Chomsky’s theories, such as the Minimalist Program and Universal Grammar, argue that language is made up of small units (like words or phrases) that people combine or “merge” to create larger language structures. This is a hierarchical process that builds upon itself. This means unit A and unit B can merge to create a unit C, and unit A may already contain two or more elements. These units build upon each other to form grammar and grammatic rules (Marantz, 2005). Following this theory, humans have the ability to create innumerous sequences through merging, internal merging, re-merging, movement, and displacement. These typical or “universal” grammar rules are unique to each language and can be applied to most situations within that language. I agree with Chomsky’s view on language.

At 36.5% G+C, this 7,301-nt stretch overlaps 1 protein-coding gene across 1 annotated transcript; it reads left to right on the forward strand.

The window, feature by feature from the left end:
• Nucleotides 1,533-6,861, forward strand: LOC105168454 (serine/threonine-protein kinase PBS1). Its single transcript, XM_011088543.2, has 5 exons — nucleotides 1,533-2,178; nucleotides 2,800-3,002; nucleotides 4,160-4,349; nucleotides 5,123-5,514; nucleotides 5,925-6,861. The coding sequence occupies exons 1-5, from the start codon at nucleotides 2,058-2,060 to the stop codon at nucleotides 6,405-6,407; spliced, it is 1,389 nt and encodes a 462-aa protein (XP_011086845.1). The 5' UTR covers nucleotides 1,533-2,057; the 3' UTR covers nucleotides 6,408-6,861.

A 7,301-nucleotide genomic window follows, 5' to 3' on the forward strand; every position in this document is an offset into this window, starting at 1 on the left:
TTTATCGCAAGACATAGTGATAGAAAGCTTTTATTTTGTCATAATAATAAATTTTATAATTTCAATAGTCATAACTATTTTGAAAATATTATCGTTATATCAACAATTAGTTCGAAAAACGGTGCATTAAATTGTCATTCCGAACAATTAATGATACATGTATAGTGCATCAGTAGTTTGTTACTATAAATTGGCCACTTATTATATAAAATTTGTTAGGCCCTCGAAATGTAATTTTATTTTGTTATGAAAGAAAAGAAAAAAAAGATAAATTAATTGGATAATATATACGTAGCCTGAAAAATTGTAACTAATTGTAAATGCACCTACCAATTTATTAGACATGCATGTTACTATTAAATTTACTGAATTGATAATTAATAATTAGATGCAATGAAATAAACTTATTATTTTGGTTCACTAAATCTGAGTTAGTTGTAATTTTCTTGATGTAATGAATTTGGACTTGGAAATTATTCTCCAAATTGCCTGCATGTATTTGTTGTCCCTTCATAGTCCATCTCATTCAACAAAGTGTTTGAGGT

One reason I agree is because of how clear these universal rules are. Language parameters, which are the unique rules discussed above, are specific to each language and not do not always transfer to other languages. This makes new language acquisition difficult and early learners better at it because people who are proficient in their own language’s parameters tend to apply these rules to other languages when they simply do not apply (Yang et al., 2017). Additionally, Marantz (2005) argues that the principles within Chomsky’s theory are actually in line with and a part of many other language evolution theories, including those from linguists and neuroscientists alike. With this wide acceptance of these principles, it is easy for me to agree with this theory.
Class, what are some other evolution of language theories? How do they align or not align with Chomsky’s language theories?